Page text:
<p>seems my posts are oddly cut off when I look a them...anybody else notice this (there should be along calculus derivation of gravitational contraction in the first post.</p><p>For the time being, a repost in full:</p><p>As it currently exists (and imo will continue to exist) the Standard Model of stellar evolution claims that the stars is powered by nuclear fusion of various elements (mostly hydrogen). <br /> <br />Many people have problems with this statement, and produce alternative models, like the "electric sun" theory (

http://www.electric-cosmos.org/sun.htm). Ignoring some of the problems with the underlying premisis (that sunspots are holes to the interior for instance) there is a fundamental question which must be answered by any stellar model. <br /> <br /><strong>Where does the energy come from?</strong> <br /> <br />stars radiate energy and very high rates, for a very, very, long time. Even if you believe that the sun was much dimmer in the past, say even half as bright, you are dealing with a large amount of energy. This reduction, at most, can add only 2 orders of magnitude to any life-time estimate of a stellar model. This is because you can only reduce the luminosity by 100%, or 10^2. An order of magnitude is a power of ten. As such if a energy scheme is off by a factor greater than 100x the required value, it is not a viable energy source by itself. <br /> <br />As an example for such an analysis, (which I was required to write up for an advanced lab course) I give you the following (if the math gets you, skip on a bit) treatise on using gravitational contraction as an energy source. This is the same energy source that makes a brick hurt if you drop it on your foot. <br /> <br />The short version: The total time an object can radiate at a given luminosity, is determined by dividing the total energy provided by the method (in this case gravitational potential energy U) by the luminosity. I.e. T = U/L. For the sun, this gives a lifetime of only 30 million years (before it's <em>gone</em> competely) and thus any model that relies on gravitational contraction a significant source of energy, will not work. <br /> <br />The Long Version: <br /> <br />A note on Notation: As the format from word doesn't translate well, any terms that are 10 followed by a number (e.g. 1041) should be read 10^41, as the superscript may not have translated well. I tried to catch all the instances, but I may have missed one or two. <br /> <br /> Can gravitational contraction be a viable energy source to power the sun? Ignoring the effects hydromagnetic dynamics, virial theorem, and other complicating details, (which are shown to be unnecessary in this analysis) this can be easily determined by considering the amount of energy available to the sun via contraction, and considering the rate of contraction required. <br /> <br /> All contracting, or falling, objects are converting gravitational potential energy into kinetic. The amount of potential energy available to a spherical object is: <br /> <br />U ~ GM^2 / R <br /> <br />G is the gravitational constant (6.67 x10-11), M is the mass of the object, and R is the radius. The sun has a radius of 695,000 km (~700 million meters), and a mass of 2x1030 kg. . This is derived from the fact the sun radiates a spectrum that approximates a blackbody curve (with an excess in the infrared, and deficiency in the ultraviolet) with a shape that puts the sun’s temperature is approximately 6000o K. If luminosity equals: <br /> <br />L = 4 * π * σ * R^2 * T^4 <br /> <br />Then the sun then radiates energy at ~4 x 1026 joules per second at the surface. <br /> <br /> If energy radiated by the sun is due entirely to the gravitational potential energy, then the luminosity of the sun (the energy radiated per unit time) is given by: <br /> <br />L = dE/dt = dU/dt <br /> <br />By the chain rule we can put this in terms of the radius, allowing us to consider the change of radius due to the energy loss. <br /> <br />L = dU/dt = dU/dR * dR/dt <br /> <br />Substituting the spherical potential energy in for U, we obtain: <br /> <br />L = - d/dt[ -GM2/R ] = - GM2/R2 dR/dt <br /> <br />This equates the change per second of the potential energy to the change per second of the radius. <br /> <br />dR/dt = L / GM^2/R^2 = L*R / U <br /> <br />The value of U, obtained from the figures above, is 3.82 x 10^41 J. Thus dR/dt is: <br /> <br />4 x 1026 W * 7 x 108 meters / 3.82 x 1041 J = 7.3 x 10-7 meters per second <br /> <br />This equates to 23 meters a year. At that rate, the sun shrinks from 7 x 10^8 meters to zero in ~30 million years. While this is easily long enough to sustain the sun for recorded history, it does not match the radioactive dating of the earth to ~4.5 billion years. It is an easy premise to accept that the earth must have formed during, or after the sun’s formation. Especially if one considers the earth’s nearly circular orbit about the sun, good evidence it formed in place as opposed to being a captured object (which should result in much more elliptical orbits) to talkorigins.org, thirty million years ago primitive monkeys didn’t exist, let alone the older (and often extinct) species. The K-T extinction event (thought to be the demise of the dinosaurs) is dated to 65 million years ago (sdnhm.org). Under gravitational contraction the sun wouldn’t exist that long. In order for the sun to radiate at it’s current luminosity for the age of the earth, it would have to have a radius of ~10^11 meters. As the earth is only 150 x10^9 meters from the sun, the earth would have been enveloped by the sun in the beginning, most likely rendering earth’s formation impossible. <br /> <br />An even shorter analysis is merely comparing the observed sun’s luminosity, to the potential. U/L gives ~10^14 seconds, or 30 million years (as expected). A similar analysis for Sirius (U/L) produces an even shorter time period of ~10^13 seconds, or 3 million years. Sirius is larger (R= 2*Rsun) and more massive (M = 2*Msun), giving it a higher store of potential energy, but it has a much higher luminosity as well, at 23 Lsun. This higher mass, larger radius trend, but exponentially higher luminosity, is typical of ninety percent of the stars in existence. The other ten percent are stars that are bloated, having a much higher radius, and luminosity for a given mass. The higher luminosity is due to a greater surface area, as the temperature is lower. A typical example of such bloated red giants is Betelguese. With a mass roughly equal to 15 solar masses, radius of about 650 solar radii, and a luminosity ofapproximately 70,000 times that of the sun (uiuc.edu). Under those conditions, Betelguese lasts for a mere 5 x 10^9 seconds, or about 150 years. <br />These time scales do not suffice for the full life time of the star, though they do apply to the dynamics of star formation as it coalesces out of interstellar gas and dust (which is a gravitational contraction phase). The time scales here approximately match those sited at southalabama.edu (except for betelguese, which is off by 10^3 for some reason). <br /> <br />Any mechanism for the power of the sun must explain the initial origin of the released energy. The Electric sun model must supply an energy source to separate the charges and induce the “lightning” that is the sun. The first response is usually to claim that currents of plasma are carrying charge, however something needs to drive these currents. Convection requires a temperature differential, which requires and energy source. Gravitational contraction cannot supply the energy needs of the sun for the duration required (4.5 billion years) at the current luminosity. <br /> <br />According to nasa.gov the sun’s luminosity, after protostar formation, was about 50% of the current output. Even reducing the luminosity of the sun for the entire duration to this new, lower, output will not suffice, as our timescale for gravitational contraction is orders of magnitude to short. <br /> <br /> <br /> <br /> <br />Electronic References <br /> <br />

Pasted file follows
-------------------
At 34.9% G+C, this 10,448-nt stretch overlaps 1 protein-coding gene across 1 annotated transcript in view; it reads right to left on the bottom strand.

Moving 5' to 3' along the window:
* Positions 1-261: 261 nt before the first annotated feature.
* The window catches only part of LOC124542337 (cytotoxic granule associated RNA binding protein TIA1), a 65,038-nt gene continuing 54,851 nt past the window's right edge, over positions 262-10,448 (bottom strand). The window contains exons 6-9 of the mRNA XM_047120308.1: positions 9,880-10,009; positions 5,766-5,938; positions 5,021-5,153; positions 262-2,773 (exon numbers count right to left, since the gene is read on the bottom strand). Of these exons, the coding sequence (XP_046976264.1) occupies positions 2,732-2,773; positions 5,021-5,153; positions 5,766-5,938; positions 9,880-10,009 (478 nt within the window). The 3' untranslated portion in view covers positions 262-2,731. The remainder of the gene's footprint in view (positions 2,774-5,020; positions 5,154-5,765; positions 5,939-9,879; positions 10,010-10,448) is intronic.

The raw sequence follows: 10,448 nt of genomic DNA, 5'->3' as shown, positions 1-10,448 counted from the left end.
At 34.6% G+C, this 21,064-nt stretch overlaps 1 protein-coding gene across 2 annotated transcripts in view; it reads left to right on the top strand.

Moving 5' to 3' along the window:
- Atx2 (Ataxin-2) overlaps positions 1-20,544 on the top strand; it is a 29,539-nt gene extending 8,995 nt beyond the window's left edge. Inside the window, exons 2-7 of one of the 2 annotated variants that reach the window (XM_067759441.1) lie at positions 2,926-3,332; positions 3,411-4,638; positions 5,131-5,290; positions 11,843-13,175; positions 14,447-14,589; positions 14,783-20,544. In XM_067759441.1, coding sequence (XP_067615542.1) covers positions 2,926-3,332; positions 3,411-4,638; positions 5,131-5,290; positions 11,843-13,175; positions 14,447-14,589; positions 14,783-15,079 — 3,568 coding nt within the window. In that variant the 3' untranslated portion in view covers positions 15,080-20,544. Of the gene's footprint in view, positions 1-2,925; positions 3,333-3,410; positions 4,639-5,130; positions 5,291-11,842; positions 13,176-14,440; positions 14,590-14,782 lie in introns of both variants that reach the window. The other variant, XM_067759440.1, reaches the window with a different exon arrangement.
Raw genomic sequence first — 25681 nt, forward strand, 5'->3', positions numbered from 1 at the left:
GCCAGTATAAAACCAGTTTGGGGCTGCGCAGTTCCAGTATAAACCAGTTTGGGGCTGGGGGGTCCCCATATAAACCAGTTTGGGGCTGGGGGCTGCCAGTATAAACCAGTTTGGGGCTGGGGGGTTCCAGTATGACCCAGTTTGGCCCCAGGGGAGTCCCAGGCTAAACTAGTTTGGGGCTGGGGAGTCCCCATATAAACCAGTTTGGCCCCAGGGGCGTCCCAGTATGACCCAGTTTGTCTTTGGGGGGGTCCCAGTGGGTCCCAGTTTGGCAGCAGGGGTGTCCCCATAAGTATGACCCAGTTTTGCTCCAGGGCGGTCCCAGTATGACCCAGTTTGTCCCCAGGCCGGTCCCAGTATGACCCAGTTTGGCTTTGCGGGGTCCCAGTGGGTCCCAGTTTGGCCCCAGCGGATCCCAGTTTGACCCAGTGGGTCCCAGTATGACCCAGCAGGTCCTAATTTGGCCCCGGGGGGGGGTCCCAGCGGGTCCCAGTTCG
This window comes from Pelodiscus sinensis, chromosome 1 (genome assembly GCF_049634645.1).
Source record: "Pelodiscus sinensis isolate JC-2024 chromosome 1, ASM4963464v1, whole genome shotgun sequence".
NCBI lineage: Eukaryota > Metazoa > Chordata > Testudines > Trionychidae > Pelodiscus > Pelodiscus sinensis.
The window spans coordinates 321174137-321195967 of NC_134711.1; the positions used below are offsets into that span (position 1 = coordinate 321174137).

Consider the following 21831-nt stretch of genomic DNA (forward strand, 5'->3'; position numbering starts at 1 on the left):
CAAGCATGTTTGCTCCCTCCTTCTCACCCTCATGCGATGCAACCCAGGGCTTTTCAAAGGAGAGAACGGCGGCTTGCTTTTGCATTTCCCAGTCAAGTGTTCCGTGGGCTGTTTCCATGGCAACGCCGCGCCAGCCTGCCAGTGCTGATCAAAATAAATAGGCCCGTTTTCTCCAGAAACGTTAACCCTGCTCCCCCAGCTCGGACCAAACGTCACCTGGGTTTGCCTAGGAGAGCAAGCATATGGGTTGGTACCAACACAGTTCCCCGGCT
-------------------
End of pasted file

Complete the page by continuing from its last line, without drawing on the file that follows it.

http://image.gsfc.nasa.gov/poetry/ask/a11496.html <br /> <br />

http://www.southalabama.edu/physics/lectures/clark/LectPH101/starform.htm <br /> <br />

http://www.astro.uiuc.edu/~kaler/sow/betelgeuse.html <br /> <br />

http://sdnhm.org/fieldguide/fossils/timeline.html </p> <div class="Discussion_UserSignature"> <p align="center"><font color="#c0c0c0"><br /></font></p><p align="center"><font color="#999999"><em><font size="1">--------</font></em></font><font color="#999999"><em><font size="1">--------</font></em></font><font color="#999999"><em><font size="1">----</font></em></font><font color="#666699">SaiphMOD@gmail.com </font><font color="#999999"><em><font size="1">-------------------</font></em></font></p><p><font color="#999999"><em><font size="1">"This is my Timey Wimey Detector. Goes "bing" when there's stuff. It also fries eggs at 30 paces, wether you want it to or not actually. I've learned to stay away from hens: It's not pretty when they blow" -- </font></em></font><font size="1" color="#999999">The Tenth Doctor, "Blink"</font></p> </div>